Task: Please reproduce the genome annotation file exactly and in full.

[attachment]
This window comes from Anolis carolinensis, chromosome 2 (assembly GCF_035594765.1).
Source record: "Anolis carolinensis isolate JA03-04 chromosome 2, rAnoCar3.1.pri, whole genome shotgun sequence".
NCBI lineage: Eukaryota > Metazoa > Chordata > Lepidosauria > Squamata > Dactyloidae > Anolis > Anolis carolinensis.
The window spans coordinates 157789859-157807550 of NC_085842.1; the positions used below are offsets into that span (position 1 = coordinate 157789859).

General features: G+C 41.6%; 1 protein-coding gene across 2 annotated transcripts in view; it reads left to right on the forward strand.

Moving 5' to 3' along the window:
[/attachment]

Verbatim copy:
This window comes from Anolis carolinensis, chromosome 2 (assembly GCF_035594765.1).
Source record: "Anolis carolinensis isolate JA03-04 chromosome 2, rAnoCar3.1.pri, whole genome shotgun sequence".
NCBI lineage: Eukaryota > Metazoa > Chordata > Lepidosauria > Squamata > Dactyloidae > Anolis > Anolis carolinensis.
The window spans coordinates 157789859-157807550 of NC_085842.1; the positions used below are offsets into that span (position 1 = coordinate 157789859).

General features: G+C 41.6%; 1 protein-coding gene across 2 annotated transcripts in view; it reads left to right on the forward strand.

Moving 5' to 3' along the window: